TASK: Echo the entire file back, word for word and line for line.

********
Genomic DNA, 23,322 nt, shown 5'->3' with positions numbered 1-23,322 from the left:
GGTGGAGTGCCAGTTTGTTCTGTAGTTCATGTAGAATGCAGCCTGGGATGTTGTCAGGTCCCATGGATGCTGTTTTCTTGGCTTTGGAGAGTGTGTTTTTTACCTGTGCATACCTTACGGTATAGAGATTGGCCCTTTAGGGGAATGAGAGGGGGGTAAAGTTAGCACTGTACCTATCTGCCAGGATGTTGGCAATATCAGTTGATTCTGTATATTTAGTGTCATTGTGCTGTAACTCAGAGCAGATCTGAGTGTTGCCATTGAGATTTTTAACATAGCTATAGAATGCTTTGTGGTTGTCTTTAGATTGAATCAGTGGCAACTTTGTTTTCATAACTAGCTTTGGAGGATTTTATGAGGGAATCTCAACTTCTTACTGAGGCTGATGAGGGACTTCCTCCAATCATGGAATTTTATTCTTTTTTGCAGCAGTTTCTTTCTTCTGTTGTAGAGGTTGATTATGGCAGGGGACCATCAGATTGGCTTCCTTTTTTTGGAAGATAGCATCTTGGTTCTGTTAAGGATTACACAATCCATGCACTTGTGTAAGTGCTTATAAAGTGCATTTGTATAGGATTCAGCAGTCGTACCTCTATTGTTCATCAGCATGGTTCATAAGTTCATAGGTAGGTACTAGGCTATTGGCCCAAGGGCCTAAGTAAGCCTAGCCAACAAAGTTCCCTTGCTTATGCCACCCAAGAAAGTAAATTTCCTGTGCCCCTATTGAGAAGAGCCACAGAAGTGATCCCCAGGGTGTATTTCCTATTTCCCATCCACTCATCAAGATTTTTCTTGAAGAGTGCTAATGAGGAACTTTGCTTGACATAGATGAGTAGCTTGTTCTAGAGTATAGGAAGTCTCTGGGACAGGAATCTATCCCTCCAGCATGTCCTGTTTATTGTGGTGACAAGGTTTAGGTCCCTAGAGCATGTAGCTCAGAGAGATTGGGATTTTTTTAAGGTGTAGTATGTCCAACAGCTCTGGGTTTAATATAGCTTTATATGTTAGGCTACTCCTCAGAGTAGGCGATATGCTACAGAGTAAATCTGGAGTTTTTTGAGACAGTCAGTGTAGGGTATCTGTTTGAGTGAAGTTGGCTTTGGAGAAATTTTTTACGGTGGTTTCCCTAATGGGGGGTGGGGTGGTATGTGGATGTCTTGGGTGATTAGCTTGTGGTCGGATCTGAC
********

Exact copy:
Genomic DNA, 23,322 nt, shown 5'->3' with positions numbered 1-23,322 from the left:
GGTGGAGTGCCAGTTTGTTCTGTAGTTCATGTAGAATGCAGCCTGGGATGTTGTCAGGTCCCATGGATGCTGTTTTCTTGGCTTTGGAGAGTGTGTTTTTTACCTGTGCATACCTTACGGTATAGAGATTGGCCCTTTAGGGGAATGAGAGGGGGGTAAAGTTAGCACTGTACCTATCTGCCAGGATGTTGGCAATATCAGTTGATTCTGTATATTTAGTGTCATTGTGCTGTAACTCAGAGCAGATCTGAGTGTTGCCATTGAGATTTTTAACATAGCTATAGAATGCTTTGTGGTTGTCTTTAGATTGAATCAGTGGCAACTTTGTTTTCATAACTAGCTTTGGAGGATTTTATGAGGGAATCTCAACTTCTTACTGAGGCTGATGAGGGACTTCCTCCAATCATGGAATTTTATTCTTTTTTGCAGCAGTTTCTTTCTTCTGTTGTAGAGGTTGATTATGGCAGGGGACCATCAGATTGGCTTCCTTTTTTTGGAAGATAGCATCTTGGTTCTGTTAAGGATTACACAATCCATGCACTTGTGTAAGTGCTTATAAAGTGCATTTGTATAGGATTCAGCAGTCGTACCTCTATTGTTCATCAGCATGGTTCATAAGTTCATAGGTAGGTACTAGGCTATTGGCCCAAGGGCCTAAGTAAGCCTAGCCAACAAAGTTCCCTTGCTTATGCCACCCAAGAAAGTAAATTTCCTGTGCCCCTATTGAGAAGAGCCACAGAAGTGATCCCCAGGGTGTATTTCCTATTTCCCATCCACTCATCAAGATTTTTCTTGAAGAGTGCTAATGAGGAACTTTGCTTGACATAGATGAGTAGCTTGTTCTAGAGTATAGGAAGTCTCTGGGACAGGAATCTATCCCTCCAGCATGTCCTGTTTATTGTGGTGACAAGGTTTAGGTCCCTAGAGCATGTAGCTCAGAGAGATTGGGATTTTTTTAAGGTGTAGTATGTCCAACAGCTCTGGGTTTAATATAGCTTTATATGTTAGGCTACTCCTCAGAGTAGGCGATATGCTACAGAGTAAATCTGGAGTTTTTTGAGACAGTCAGTGTAGGGTATCTGTTTGAGTGAAGTTGGCTTTGGAGAAATTTTTTACGGTGGTTTCCCTAATGGGGGGTGGGGTGGTATGTGGATGTCTTGGGTGATTAGCTTGTGGTCGGATCTGAC